Blue Highways: Reflections of a Grant Writer Retracing His Steps 35 Years Later

One of my favorite books is William Least Heat-Moon’s Blue Highways, an ode to the spiritual healing powers of exploring America and one’s self by driving the roads literally less traveled. From my first road trip at age 16 with my buddy Tom in his ’53 Chevy from Minneapolis north towards the Iron Range, I’ve always loved the unexpected that’s just over the next hill, around the next bend and in that sleepy town that waits at the end of the day’s drive.

Faithful readers will remember that in my first post, They Say a Fella Never Forgets His First Grant Proposal, I recalled my journey westward to California in January 1974, taking Route 66 on the way to becoming a grant writer. In mid-May, my daughter graduated from the William Allen White School of Journalism & Mass Communications at the University of Kansas and I drove with her to her new public relations job in Los Angeles (this also explains the slowdown in posting over the last two weeks). We took the same route I traveled 35 years ago, picking up the path west of Topeka and traveling southwest through Kansas, Oklahoma and Texas on US 156/54 to reach I-40 and what is left of Route 66. A side trip to the always fascinating Grand Canyon and a couple of days later we arrived in LA, where my daughter faces the same challenges that confronted me all those years ago—where to live in the vastness of LA, learning to put up with indignities of endless traffic and trying to figure out the best place to spot stars.*

This nostalgia has a great deal to do with grant writing: just before I left for KU, we finished a proposal for a newly minted Los Angeles City program, the oddly named Gang Reduction and Youth Development (GRYD) program, which is the brainchild of Mayor Antonio Villarigosa. Apparently, the Mayor was shocked, shocked to discover gangs in LA** and decided to move various existing anti-gang/youth services funding from the Community Development Department (CDD) to the Mayor’s Office.

GRYD is more or less the usual rehash of counseling, mentoring, et al. It is absolutely not a stunning innovation and is extraordinarily unlikely to impact gangs or anything else in LA. The most interesting aspect of writing the proposal was the prehistoric GRYD RFP budget forms (warning: .pdf link). About two weeks after arriving in LA in 1974, I found myself writing a proposal for a nonprofit to some long-forgotten LA City youth service program. I remember staring at the cryptic budget forms and struggling to complete a “budget narrative” using a legal pad, pencil and long division. Flash forward to the GRYD RFP, which still uses the same type of budget forms that presume applicants will be using a typewriter and calculator to complete. As I drove across the West once more, I was struck by how the LA Mayor’s office has apparently not heard of Excel or even fillable Acrobat forms. In other words, not much has changed in 35 years of grant writing, even as computers and the Internet have altered so much of life.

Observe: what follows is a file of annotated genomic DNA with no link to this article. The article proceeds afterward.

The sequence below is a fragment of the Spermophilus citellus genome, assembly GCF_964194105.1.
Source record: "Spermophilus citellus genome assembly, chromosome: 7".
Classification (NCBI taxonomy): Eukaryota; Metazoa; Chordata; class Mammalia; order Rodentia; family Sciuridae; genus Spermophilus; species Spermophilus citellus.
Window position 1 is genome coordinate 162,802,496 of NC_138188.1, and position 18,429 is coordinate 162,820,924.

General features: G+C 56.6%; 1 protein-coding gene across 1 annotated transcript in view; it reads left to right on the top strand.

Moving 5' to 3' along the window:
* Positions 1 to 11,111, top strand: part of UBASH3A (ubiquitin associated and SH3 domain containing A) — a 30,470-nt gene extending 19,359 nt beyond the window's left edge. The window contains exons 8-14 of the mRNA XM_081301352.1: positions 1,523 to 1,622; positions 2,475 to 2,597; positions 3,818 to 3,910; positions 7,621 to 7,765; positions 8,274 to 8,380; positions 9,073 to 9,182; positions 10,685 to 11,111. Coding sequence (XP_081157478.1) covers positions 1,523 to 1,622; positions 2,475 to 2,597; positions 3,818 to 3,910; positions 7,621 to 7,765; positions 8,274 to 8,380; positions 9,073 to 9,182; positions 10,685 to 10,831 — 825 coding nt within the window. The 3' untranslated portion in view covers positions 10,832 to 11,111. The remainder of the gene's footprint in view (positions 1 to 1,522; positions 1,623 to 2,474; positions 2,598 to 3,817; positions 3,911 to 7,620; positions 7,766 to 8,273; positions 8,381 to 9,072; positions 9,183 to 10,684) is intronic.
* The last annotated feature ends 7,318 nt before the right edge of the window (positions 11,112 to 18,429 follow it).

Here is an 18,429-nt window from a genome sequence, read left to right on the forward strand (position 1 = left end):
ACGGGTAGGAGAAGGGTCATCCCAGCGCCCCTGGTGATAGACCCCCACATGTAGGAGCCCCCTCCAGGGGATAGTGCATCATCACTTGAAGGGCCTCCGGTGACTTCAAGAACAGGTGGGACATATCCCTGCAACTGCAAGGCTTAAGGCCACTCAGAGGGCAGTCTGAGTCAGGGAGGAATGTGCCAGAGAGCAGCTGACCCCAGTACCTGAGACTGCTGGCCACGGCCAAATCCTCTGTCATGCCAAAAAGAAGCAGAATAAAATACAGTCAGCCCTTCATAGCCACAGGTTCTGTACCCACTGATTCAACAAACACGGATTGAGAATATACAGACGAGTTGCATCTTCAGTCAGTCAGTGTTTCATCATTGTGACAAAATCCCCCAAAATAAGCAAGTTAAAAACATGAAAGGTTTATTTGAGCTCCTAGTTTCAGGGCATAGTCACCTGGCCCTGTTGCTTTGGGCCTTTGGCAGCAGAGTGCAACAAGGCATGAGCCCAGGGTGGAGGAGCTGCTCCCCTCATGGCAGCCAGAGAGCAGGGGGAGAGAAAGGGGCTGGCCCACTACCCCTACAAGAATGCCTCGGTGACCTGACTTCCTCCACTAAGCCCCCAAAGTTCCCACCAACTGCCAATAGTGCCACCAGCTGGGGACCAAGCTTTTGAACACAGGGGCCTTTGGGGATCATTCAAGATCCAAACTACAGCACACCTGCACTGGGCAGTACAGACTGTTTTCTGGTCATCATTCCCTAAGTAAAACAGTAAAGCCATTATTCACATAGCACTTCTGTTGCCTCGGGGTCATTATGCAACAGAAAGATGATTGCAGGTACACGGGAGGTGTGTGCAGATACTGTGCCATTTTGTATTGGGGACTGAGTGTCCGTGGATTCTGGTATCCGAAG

In another example confirming the stasis in the grant world, about six months after I arrived in LA, I managed to get a better job working for then newly elected Mayor Tom Bradley in his Human Services Office, reporting Deputy Mayor Grace Montañez Davis, one of the more interesting people I’ve ever met. At that time, Grace managed a slew of federal and state grants designed to provide various services, and I was working for one of them, the LA Volunteer Corps, which essentially did nothing. But those of us on the staff had a great time pretending to be doing something important. After about a year, the Mayor’s Office came under political pressure get out of the human services business and the Los Angeles CDD was born. I was just talking to a friend who still works at the CDD, who told me transferring youth services money from CDD to the Mayor’s Office is the start of moving a whole bunch of human services back to the Mayor’s Office. Back to the Future once again.